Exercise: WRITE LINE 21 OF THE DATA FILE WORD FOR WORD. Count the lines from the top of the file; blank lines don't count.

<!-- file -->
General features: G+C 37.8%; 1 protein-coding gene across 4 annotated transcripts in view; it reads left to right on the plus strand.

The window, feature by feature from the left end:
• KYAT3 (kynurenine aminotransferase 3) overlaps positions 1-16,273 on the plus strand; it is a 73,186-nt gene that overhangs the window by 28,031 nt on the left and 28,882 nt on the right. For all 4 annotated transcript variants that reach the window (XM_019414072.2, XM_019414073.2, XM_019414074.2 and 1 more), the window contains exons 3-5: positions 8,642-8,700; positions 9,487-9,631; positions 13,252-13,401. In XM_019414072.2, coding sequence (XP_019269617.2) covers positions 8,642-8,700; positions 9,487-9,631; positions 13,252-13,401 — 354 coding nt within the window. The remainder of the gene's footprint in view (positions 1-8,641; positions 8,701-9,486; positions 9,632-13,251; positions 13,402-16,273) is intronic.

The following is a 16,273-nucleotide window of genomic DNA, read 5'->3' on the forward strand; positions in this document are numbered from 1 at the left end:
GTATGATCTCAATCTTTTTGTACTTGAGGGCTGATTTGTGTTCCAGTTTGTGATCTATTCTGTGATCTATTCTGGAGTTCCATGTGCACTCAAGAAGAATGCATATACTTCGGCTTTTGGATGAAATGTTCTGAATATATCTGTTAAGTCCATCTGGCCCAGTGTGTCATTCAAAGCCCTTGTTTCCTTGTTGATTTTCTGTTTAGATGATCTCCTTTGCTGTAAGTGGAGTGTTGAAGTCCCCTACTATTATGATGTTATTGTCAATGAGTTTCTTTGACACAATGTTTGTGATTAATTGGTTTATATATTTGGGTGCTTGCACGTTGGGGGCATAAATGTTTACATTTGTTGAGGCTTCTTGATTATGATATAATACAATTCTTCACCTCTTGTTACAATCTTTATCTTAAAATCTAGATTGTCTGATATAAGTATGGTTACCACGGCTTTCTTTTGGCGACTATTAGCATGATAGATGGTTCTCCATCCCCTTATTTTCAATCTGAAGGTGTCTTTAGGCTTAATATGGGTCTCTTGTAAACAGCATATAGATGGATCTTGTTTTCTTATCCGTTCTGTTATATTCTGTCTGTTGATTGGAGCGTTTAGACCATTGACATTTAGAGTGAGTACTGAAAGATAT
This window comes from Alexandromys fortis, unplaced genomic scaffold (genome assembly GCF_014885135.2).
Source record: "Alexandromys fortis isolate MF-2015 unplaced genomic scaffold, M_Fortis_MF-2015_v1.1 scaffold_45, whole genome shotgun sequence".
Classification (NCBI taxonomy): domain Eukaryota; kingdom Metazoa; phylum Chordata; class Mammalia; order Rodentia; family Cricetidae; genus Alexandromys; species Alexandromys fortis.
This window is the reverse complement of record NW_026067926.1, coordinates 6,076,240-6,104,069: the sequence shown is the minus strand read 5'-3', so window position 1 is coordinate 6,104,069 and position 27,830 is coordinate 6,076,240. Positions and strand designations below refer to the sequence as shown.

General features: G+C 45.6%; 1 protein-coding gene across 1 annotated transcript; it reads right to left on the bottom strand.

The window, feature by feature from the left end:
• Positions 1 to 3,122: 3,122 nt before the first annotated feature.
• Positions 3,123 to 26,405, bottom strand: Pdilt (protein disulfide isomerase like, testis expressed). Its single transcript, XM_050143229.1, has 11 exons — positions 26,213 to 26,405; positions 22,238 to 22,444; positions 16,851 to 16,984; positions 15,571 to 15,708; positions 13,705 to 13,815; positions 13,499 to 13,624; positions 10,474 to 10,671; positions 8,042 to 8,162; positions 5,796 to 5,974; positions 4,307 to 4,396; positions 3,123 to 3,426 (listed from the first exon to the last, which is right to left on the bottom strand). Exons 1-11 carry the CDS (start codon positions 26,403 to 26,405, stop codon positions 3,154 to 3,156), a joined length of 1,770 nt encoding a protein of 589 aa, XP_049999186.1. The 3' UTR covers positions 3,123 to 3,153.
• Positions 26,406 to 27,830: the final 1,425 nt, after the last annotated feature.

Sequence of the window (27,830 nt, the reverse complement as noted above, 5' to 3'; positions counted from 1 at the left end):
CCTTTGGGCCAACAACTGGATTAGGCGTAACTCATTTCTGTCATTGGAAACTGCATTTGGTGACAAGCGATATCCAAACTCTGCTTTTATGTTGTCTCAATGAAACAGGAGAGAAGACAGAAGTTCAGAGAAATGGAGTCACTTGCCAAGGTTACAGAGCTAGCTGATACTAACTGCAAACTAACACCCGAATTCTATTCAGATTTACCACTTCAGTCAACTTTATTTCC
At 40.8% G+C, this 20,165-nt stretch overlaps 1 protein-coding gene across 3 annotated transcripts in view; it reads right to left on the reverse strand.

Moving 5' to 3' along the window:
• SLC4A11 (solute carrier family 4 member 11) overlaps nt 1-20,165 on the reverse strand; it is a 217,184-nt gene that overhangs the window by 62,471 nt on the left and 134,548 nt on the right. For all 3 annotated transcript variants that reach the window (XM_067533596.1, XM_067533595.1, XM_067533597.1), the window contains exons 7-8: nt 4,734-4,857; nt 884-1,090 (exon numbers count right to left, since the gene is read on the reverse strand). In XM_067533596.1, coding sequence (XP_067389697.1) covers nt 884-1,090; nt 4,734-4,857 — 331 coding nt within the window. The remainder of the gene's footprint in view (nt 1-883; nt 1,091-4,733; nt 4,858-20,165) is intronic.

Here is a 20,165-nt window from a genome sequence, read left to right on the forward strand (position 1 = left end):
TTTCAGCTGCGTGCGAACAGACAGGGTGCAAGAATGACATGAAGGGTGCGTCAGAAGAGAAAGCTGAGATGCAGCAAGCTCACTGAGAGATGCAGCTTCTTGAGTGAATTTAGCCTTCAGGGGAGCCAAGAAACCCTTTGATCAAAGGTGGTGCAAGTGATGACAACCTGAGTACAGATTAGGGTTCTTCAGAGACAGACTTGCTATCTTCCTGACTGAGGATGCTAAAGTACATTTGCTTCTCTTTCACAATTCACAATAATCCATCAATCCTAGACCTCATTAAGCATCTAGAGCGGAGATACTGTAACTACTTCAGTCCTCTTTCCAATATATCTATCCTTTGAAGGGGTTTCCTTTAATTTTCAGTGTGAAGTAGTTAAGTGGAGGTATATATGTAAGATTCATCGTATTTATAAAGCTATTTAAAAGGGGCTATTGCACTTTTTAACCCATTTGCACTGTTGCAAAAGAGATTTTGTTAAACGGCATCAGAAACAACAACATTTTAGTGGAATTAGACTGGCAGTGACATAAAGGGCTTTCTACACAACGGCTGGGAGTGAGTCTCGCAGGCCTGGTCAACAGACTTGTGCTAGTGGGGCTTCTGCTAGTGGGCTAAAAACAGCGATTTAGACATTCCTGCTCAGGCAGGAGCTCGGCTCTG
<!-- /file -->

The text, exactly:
TTTCAGCTGCGTGCGAACAGACAGGGTGCAAGAATGACATGAAGGGTGCGTCAGAAGAGAAAGCTGAGATGCAGCAAGCTCACTGAGAGATGCAGCTTCTTGAGTGAATTTAGCCTTCAGGGGAGCCAAGAAACCCTTTGATCAAAGGTGGTGCAAGTGATGACAACCTGAGTACAGATTAGGGTTCTTCAGAGACAGACTTGCTATCTTCCTGACTGAGGATGCTAAAGTACATTTGCTTCTCTTTCACAATTCACAATAATCCATCAATCCTAGACCTCATTAAGCATCTAGAGCGGAGATACTGTAACTACTTCAGTCCTCTTTCCAATATATCTATCCTTTGAAGGGGTTTCCTTTAATTTTCAGTGTGAAGTAGTTAAGTGGAGGTATATATGTAAGATTCATCGTATTTATAAAGCTATTTAAAAGGGGCTATTGCACTTTTTAACCCATTTGCACTGTTGCAAAAGAGATTTTGTTAAACGGCATCAGAAACAACAACATTTTAGTGGAATTAGACTGGCAGTGACATAAAGGGCTTTCTACACAACGGCTGGGAGTGAGTCTCGCAGGCCTGGTCAACAGACTTGTGCTAGTGGGGCTTCTGCTAGTGGGCTAAAAACAGCGATTTAGACATTCCTGCTCAGGCAGGAGCTCGGCTCTG